Paul Rezkalla is a Graduate Fellow of the Society of Christian Philosophers and works with the Ian Ramsey Centre for Science and Religion at the University of Oxford. He is currently a Ph.D. candidate in philosophy at Florida State University and recently completed a M.Sc. in cognitive and evolutionary anthropology as part of his doctoral research on the evolution of morality. He also holds a MA in philosophy from the University of Birmingham (UK) and a MA in theology from Saint John’s University. Paul loves the English Premier League and plays the oud (look it up!) for the Tallahassee Middle Eastern Ensemble.
Can you describe something that has recently amazed you? How did it make you feel?
I’m often amazed at elegant scientific hypotheses. Some scientific findings are just amazing. For example, when a fetus is gestating, some of the father’s genes in the fetus are designed to extract as much resources as possible from the mother so that the fetus will grow properly until delivery. But this leads to negative repercussions for the mother, often manifesting in high blood pressure and diabetes! However, when the father is physically present near the mother during her pregnancy, hormones regulate and mitigate these negative consequences! This is one of those times where biology is beautiful! Examples like this are rife in the sciences. I’ll give you one more. Humans are the only mammal to enjoy some adult lactase persistence–this is what enables us to process milk past infancy. What’s interesting about this, though, is that we did not always have this ability! A technique known as ‘molecular clocking’ allows us to identify the origins of certain genes. Molecular clocking shows that adult lactase persistence only came on the scene about 10,000 years ago–roughly around the time of the advent of dairy farming! When humans started keeping cows and experimenting with dairy as a source of nutrition, our genome changed accordingly, allowing for an ability to process lactose into adulthood. This happened as a result of a genetic mutation that happened twice, once in Europe and once in Africa (both had pastoralist societies). Humans inadvertently, but effectively, redirected the course of our own evolution via our cultural innovations!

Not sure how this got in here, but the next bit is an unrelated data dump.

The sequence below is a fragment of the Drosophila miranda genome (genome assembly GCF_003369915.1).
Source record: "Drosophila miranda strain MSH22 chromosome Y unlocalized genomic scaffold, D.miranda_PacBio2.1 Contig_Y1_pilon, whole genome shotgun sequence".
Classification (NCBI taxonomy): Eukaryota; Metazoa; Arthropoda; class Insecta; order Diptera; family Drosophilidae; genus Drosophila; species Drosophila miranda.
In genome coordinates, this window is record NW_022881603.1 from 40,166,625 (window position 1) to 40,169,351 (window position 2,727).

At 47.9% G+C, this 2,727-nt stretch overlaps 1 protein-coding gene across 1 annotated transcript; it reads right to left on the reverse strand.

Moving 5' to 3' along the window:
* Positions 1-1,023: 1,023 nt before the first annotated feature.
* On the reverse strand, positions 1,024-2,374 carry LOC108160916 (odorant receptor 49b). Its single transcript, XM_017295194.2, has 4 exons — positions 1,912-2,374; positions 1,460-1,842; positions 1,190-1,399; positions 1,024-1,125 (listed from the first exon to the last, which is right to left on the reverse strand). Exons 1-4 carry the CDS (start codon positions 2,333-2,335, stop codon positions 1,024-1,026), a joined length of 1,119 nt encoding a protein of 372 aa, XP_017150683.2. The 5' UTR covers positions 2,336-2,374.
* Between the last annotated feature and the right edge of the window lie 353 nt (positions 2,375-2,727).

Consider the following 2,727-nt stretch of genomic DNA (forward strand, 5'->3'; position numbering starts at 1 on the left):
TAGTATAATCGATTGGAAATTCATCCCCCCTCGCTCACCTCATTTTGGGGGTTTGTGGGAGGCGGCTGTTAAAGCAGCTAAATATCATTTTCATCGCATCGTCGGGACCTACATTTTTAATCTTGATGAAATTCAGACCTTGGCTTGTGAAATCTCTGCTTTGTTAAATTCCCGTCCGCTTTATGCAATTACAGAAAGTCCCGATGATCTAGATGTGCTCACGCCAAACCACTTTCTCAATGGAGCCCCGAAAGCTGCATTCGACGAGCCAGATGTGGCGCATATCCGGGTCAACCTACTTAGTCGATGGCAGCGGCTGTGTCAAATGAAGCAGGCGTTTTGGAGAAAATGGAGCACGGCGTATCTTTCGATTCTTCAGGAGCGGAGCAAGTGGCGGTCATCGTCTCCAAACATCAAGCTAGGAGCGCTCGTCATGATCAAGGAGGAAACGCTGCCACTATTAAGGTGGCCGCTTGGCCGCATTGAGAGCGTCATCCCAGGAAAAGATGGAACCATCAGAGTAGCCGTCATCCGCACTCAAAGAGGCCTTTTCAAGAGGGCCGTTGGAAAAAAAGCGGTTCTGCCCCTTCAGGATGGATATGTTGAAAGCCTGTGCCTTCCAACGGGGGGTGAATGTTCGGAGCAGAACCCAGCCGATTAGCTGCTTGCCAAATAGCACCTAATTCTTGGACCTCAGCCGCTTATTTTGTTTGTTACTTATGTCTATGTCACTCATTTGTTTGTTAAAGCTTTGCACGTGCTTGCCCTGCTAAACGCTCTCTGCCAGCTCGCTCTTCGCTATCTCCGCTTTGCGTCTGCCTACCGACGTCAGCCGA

Where do you think our sense of wonder comes from and what can we do to cultivate it?
There may be an evolutionary basis for human curiosity in that a penchant for a cautious curiosity could have contributed to reproductive fitness. Individuals who investigated new places and technologies and interrogated their environments to understand how things worked would have uncovered some success over individuals who did no such thing. However, curiosity is different from wonder in an important way. Curiosity is like an itch–it goes away after it’s been ‘scratched.’ If I’m merely curious about how a microwave works, I can watch a YouTube video about how microwaves work and then my itch is gone. However, wonder is the kind of phenomenon you can engage in despite having had your curiosity ‘scratched.’ In other words, even after I discover how microwaves work, I can still wonder at/about them. Wonder is more like the fascination a child expresses upon encountering the seemingly mundane. Young children are often blown away and struck by the greenness of an avocado or the prickliness of a beard. They can enjoy the simplest of games for hours and reread the same stories over and over and over again. This is what it is to wonder. It’s to be captured by anything, everything, even the seemingly mundane. Hanging out with children is a good way to cultivate this sense of wonder. A child’s sense of wonder is often infectious! I can’t tell you how many times I’ve walked away from conversations with children thinking, “Yeah, carpets are actually really cool–look at all those little threads!” or “Bird beaks really are fascinating, with their various shapes and sizes and because we only have noses and mouths, instead!”
What’s cognitive and evolutionary anthropology?
Cognitive and evolutionary anthropology (CEA) simply studies humans with the aid of cognitive science and insights from evolutionary theory. Previously, anthropology could only document human behavior and practices, but with the advent of the application of evolutionary thinking to anthropology, we can now begin bringing together the social sciences and the biological sciences. In sum, CEA is an interdisciplinary approach to the study of humans, weaving together insights and methods from biology, cognitive science, primatology, paleontology, psychology, and anthropology.
From the findings of this field, how would a good life be described?
I’m hesitant to draw normative conclusions from descriptive projects. CEA is a scientific field, that means it’s simply describing human behavior and its evolutionary trajectory. Science on its own cannot make any substantive prescriptions for how we ought to live. Theology and philosophy are more appropriate tools for describing what the good life looks like.
Do humans have an innate sense of good and bad, or is it something we’ve learnt?